Follow these steps to keep your beneficiaries out of probate, and these next steps if you’re trying to avoid probate in Florida specifically.
Avoiding Probate in Florida
Whether you’ve retired to the sunshine state or have a seasonal beach house here, these three tips are key to avoiding probate in Florida:
Remove Your Florida Property from Your Estate
If you own real estate in Florida, but you’re not a resident, you may be able to avoid probate if you gift your property to your beneficiaries. This will also reduce the value of your estate. However, beware that once you gift it, it is no longer legally yours. If you need money, it is not yours to sell, and your heirs can legally sell it and keep the entire proceeds. So tread carefully.
Use Tenancy by the Entirety
If you’re married, tenancy by the entirety is a form of joint ownership in real estate with rights of survivorship. You both are considered to own the property 100%. When one spouse passes away, the surviving spouse becomes the sole owner of the property, and it will go directly to them outside of probate.
However, tenancy by the entirety has strict limitations:
- It’s only allowed between legally married couples
- Not all areas extend this benefit to same-sex partners
- Only 26 states recognize this concurrent ownership
Florida allows tenancy by the entirety — and it’s only one of five states to recognize this next way to avoid probate too.
Ask About a Lady Bird Deed
The “Lady Bird Deed”, which a lawyer from Florida named after President Johnson’s wife, is an enhanced life estate deed.
This allows you to keep ownership of your property throughout your life and then designate a beneficiary to inherit it when you die without going through probate.
Unlike tenancy by the entirety, you do not have to be married and your beneficiary does not have to be your spouse. You do need to have the deed recorded before you die, and there are costs incurred in doing so.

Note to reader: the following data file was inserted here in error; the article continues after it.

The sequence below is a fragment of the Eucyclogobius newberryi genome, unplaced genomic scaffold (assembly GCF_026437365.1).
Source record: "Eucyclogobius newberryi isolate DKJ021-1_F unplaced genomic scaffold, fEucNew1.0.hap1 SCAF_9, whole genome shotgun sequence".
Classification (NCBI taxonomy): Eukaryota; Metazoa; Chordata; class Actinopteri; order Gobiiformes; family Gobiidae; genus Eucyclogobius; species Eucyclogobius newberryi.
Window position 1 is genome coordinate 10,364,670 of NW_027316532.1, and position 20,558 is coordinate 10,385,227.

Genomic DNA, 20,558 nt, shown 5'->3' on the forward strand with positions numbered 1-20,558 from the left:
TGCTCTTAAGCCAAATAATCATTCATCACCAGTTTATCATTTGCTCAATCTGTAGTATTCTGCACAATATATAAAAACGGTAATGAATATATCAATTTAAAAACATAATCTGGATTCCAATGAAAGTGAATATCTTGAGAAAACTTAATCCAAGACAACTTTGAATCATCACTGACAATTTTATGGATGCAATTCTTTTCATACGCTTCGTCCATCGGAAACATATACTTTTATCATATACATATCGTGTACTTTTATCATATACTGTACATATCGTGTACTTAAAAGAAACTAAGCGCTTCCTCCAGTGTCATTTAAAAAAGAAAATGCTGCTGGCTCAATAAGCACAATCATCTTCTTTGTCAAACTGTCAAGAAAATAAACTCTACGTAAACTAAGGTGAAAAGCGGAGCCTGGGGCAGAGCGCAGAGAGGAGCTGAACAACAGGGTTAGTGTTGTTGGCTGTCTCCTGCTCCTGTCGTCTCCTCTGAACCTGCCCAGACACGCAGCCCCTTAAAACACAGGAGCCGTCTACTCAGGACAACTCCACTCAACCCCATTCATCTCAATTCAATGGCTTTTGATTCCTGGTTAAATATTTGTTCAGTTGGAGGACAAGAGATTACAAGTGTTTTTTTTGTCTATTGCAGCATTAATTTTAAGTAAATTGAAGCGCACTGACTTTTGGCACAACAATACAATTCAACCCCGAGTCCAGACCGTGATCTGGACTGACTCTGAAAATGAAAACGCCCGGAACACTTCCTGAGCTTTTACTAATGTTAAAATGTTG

These are just a few ways an expert will help you avoid probate.
Let a Financial Planner work with your attorney to help you implement a plan to avoid the probate process.
The time you spend organizing your plans now will spare your beneficiaries and loved ones the stress, expense, and time of probate later, when you’re gone. We also suggest that you write a letter of wishes for your family which helps you share with them your thoughts on burial versus cremation, etc. and how you might like any personal possession to be distributed. Your last will and testament can reference that the most current letter should be followed.
Despite there being so many ways to avoid probate, the right ones for you will all depend on what’s best for your estate, assets, and goals.
So now it’s time to consult a professional to help you think through these issues. And if you’re avoiding probate in Florida, a local expert will be even better.
To get in touch with our consultants and financial planners, please visit this page or call 561-686-9604 today.